A law passed more than two years ago, punishing gay sex with long prison terms, provoked an international storm of protest and led some donor countries to withhold aid.
The constitutional court overturned the law - formerly known as the "Kill the Gays" bill because a first draft included the death penalty for gay sex - on a technicality in August 2014.
Cases like Mukasa's are not designed to get LGBT people convicted in court, according to Opiyo. "The examinations aren't used as evidence, they are used as a tool to dehumanize and stigmatize," he said.
Mukasa, who used to work in a restaurant, said police and authorities made no attempt to hide his identity. "I cannot walk the street, I cannot get medicine, I do not have any money and cannot claim benefits because I am a homosexual," he said.
According to experts such examinations have no validity, either legally or medically.
"There is absolutely no value in such examinations for this purpose," Vincent Iacopino, medical director at Physicians for Human Rights, said by phone from the United States.
He said the examinations were unethical, harmful, and in some cases, torture.
Asger Kjaerum, advocacy director at the International Rehabilitation Council for Torture Victims, agreed. "These practices lack both scientific value and violate international standards on the ban of torture and ill-treatment," he said in an email from Copenhagen.
SURGE OF EXAMINATIONS
Homosexuality was banned in Uganda in 1952. In recent years, assaults against LGBT people have been on the rise, according to Human Rights Watch, fueled by the anti-gay policies of President Yoweri Museveni's government.
"Heated discourse around the passage of the Anti-Homosexuality Act and its draconian provisions appears to have led to an increase in harassment of persons perceived to be LGBT by civilians and the police alike," Neela Ghoshal, senior researcher at Human Rights Watch, said in a report this year.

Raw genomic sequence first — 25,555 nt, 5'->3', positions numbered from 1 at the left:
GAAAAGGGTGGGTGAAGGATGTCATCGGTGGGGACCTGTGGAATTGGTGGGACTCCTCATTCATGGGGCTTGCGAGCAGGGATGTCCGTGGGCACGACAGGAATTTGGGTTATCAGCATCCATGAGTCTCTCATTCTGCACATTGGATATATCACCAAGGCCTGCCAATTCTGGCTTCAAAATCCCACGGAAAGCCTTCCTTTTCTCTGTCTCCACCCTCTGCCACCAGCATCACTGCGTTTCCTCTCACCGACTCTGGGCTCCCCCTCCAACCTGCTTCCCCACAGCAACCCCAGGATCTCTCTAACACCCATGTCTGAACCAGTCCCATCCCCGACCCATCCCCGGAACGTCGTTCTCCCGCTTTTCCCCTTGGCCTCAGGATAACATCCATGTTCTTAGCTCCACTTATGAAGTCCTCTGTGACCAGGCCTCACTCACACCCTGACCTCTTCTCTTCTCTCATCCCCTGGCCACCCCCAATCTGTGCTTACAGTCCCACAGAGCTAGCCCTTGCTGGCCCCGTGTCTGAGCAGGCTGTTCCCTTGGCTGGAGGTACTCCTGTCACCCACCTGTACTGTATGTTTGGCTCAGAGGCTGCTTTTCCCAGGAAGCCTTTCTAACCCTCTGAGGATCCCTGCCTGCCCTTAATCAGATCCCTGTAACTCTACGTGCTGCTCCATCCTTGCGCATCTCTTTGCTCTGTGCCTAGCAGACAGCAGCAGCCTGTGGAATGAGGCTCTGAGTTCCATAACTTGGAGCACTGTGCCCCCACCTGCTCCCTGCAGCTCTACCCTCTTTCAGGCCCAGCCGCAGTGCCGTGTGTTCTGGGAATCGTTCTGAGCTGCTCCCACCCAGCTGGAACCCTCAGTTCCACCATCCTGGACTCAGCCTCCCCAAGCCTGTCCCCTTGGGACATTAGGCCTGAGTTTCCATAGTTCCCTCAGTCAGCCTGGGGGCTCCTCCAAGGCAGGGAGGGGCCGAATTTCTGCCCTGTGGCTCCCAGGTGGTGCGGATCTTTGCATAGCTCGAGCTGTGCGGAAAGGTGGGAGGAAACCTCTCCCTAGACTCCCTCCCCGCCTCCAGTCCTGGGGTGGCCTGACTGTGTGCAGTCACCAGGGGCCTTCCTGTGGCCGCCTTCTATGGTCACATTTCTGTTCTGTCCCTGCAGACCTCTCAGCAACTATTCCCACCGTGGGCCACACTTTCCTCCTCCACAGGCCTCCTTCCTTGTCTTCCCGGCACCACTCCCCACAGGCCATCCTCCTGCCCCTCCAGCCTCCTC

Human rights lawyer Opiyo is currently preparing his case, and expects to file it within the coming months. "Anal examinations are a form of torture, a violation of the Ugandan Constitution, the African Charter, and international human rights. We want them banned," he said.
"If the court declares the practice unconstitutional, the examinations will be unlawful, meaning anyone engaged in performing the examinations could be sued," he said.
Mukasa's case was eventually dismissed due to lack of evidence, but he says he feels convicted, and is serving a sentence – albeit out of jail.
He has changed his identity since the case, and is now living in a shelter, isolated from family and friends.
"I have lost my job because of the case," he said. "People know who I am, I can't leave my house. I cannot get a taxi, I cannot get a job, all because of the case."
(Additional reporting by Evelyn Lirri in Kampala; Editing by Ros Russell; Please credit the Thomson Reuters Foundation, the charitable arm of Thomson Reuters, that covers humanitarian news, women's rights, trafficking, corruption and climate change. Visit news.trust.org)